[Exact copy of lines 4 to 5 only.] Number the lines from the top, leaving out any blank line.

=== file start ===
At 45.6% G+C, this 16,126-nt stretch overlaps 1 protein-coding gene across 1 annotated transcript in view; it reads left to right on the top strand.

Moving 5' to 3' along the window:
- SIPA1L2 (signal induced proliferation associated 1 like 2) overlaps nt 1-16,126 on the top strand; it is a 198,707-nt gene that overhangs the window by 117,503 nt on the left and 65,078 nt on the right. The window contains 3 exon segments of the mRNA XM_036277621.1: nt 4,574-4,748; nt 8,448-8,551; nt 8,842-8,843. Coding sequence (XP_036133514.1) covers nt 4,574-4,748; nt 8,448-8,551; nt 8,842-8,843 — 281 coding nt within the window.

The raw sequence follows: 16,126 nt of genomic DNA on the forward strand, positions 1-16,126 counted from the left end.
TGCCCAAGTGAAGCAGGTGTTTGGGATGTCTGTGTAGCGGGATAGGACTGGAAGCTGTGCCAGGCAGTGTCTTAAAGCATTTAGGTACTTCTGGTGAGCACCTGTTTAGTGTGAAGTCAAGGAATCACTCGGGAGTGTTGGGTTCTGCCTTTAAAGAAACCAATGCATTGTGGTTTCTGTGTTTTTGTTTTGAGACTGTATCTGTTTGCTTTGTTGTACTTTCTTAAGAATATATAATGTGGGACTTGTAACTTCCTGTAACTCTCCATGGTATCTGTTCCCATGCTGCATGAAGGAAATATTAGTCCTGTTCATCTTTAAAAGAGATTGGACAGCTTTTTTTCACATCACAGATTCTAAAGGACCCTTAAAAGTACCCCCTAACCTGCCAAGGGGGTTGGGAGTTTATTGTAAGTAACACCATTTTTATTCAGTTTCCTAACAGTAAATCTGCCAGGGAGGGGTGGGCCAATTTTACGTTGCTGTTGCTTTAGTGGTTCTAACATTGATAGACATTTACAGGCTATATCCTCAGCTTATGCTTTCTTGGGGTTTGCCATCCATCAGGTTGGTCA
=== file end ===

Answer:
The raw sequence follows: 16,126 nt of genomic DNA on the forward strand, positions 1-16,126 counted from the left end.
TGCCCAAGTGAAGCAGGTGTTTGGGATGTCTGTGTAGCGGGATAGGACTGGAAGCTGTGCCAGGCAGTGTCTTAAAGCATTTAGGTACTTCTGGTGAGCACCTGTTTAGTGTGAAGTCAAGGAATCACTCGGGAGTGTTGGGTTCTGCCTTTAAAGAAACCAATGCATTGTGGTTTCTGTGTTTTTGTTTTGAGACTGTATCTGTTTGCTTTGTTGTACTTTCTTAAGAATATATAATGTGGGACTTGTAACTTCCTGTAACTCTCCATGGTATCTGTTCCCATGCTGCATGAAGGAAATATTAGTCCTGTTCATCTTTAAAAGAGATTGGACAGCTTTTTTTCACATCACAGATTCTAAAGGACCCTTAAAAGTACCCCCTAACCTGCCAAGGGGGTTGGGAGTTTATTGTAAGTAACACCATTTTTATTCAGTTTCCTAACAGTAAATCTGCCAGGGAGGGGTGGGCCAATTTTACGTTGCTGTTGCTTTAGTGGTTCTAACATTGATAGACATTTACAGGCTATATCCTCAGCTTATGCTTTCTTGGGGTTTGCCATCCATCAGGTTGGTCA